Are Django/Turbogears too specific?

Discussion in 'Python' started by Gilles Ganault, Dec 21, 2008.

  1. Hi

    I'd like to rewrite a Web 2.0 PHP application in Python with AJAX, and
    it seems like Django and Turbogears are the frameworks that have the
    most momentum.

    I'd like to use this opportunity to lower the load on servers, as the
    PHP application wasn't built to fit the number of users hammering the
    servers now.

    I'm concerned, though, that these frameworks they may be too specific
    to the tasks they were originally developped for (news articles,
    AFAIK). Do you think I should just use eg. CherryPy and some basic
    AJAX?

    Thank you for any feedback.
     
    Gilles Ganault, Dec 21, 2008
    #1
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  2. On Sun, Dec 21, 2008 at 11:41 AM, Gilles Ganault <> wrote:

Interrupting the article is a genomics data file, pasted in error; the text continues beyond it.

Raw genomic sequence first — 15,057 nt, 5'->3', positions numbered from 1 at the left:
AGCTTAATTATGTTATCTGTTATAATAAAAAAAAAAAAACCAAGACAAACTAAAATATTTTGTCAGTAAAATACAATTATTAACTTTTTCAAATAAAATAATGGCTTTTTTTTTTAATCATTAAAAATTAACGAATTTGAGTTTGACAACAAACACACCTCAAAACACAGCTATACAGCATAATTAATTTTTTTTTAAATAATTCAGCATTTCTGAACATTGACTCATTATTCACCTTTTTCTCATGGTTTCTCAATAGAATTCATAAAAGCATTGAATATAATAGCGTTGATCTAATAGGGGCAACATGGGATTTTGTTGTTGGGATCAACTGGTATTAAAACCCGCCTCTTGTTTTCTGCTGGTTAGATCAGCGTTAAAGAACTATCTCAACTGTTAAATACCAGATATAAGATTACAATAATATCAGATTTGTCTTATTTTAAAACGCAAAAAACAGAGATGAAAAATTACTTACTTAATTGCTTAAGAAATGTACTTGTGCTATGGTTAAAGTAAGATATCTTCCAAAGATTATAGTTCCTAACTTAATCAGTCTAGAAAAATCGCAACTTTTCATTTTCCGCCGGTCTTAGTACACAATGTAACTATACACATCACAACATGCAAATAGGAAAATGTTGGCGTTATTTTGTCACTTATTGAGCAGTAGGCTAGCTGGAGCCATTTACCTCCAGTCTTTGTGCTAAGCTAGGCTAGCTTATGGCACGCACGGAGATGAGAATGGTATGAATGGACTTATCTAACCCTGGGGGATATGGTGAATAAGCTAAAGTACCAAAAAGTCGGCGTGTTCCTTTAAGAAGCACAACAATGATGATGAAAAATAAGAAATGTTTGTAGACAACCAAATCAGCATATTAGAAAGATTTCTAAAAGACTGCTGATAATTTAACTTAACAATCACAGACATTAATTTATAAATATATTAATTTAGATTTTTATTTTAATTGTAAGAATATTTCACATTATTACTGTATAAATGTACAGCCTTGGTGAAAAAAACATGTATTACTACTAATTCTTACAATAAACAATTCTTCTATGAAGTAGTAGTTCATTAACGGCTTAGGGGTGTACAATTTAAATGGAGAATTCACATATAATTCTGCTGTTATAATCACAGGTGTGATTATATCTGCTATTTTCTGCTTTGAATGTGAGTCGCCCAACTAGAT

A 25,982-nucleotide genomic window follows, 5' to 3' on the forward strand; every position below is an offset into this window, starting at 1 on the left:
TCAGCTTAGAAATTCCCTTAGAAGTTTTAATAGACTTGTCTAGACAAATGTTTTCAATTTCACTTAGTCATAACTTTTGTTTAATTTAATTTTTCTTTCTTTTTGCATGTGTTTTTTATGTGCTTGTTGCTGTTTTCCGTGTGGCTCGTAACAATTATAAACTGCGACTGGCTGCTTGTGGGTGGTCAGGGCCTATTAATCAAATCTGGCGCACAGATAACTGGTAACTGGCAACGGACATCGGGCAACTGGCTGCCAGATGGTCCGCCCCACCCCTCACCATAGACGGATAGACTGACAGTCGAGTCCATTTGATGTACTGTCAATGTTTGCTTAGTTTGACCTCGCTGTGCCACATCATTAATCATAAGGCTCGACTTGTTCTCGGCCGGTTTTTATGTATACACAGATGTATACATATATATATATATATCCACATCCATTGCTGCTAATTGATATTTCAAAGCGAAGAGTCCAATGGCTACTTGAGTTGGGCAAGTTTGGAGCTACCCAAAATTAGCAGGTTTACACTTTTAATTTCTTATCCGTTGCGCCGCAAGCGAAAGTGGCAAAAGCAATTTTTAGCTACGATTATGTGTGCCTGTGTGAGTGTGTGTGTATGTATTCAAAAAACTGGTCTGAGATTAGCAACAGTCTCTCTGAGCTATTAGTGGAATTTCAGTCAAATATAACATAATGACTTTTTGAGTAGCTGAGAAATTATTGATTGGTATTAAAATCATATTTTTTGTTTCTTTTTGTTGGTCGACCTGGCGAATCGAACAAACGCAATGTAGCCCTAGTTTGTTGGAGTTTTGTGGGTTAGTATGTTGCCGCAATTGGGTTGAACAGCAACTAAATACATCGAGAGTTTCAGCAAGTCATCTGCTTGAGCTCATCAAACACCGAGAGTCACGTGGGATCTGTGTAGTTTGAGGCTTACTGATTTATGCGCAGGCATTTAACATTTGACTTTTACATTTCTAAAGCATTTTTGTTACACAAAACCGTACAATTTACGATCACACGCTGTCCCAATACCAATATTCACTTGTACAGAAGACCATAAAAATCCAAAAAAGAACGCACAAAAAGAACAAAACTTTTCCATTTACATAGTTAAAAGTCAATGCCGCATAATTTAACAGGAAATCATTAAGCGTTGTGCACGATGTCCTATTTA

> Hi
    >
    > I'd like to rewrite a Web 2.0 PHP application in Python with AJAX, and
    > it seems like Django and Turbogears are the frameworks that have the
    > most momentum.
    >
    > I'd like to use this opportunity to lower the load on servers, as the
    > PHP application wasn't built to fit the number of users hammering the
    > servers now.
    >
    > I'm concerned, though, that these frameworks they may be too specific
    > to the tasks they were originally developped for (news articles,
    > AFAIK). Do you think I should just use eg. CherryPy and some basic
    > AJAX?
    >
    > Thank you for any feedback.
    > --
    > http://mail.python.org/mailman/listinfo/python-list
    >


    No, they aren't very specific at all. Both frameworks allow
    configuration at nearly every level.
    The cool, slick admin interface might not be so useful depending on your
    application, but everything else has uses in just about any field. I only have
    experience with TG and cherrypy, TG for me is almost like cherrypy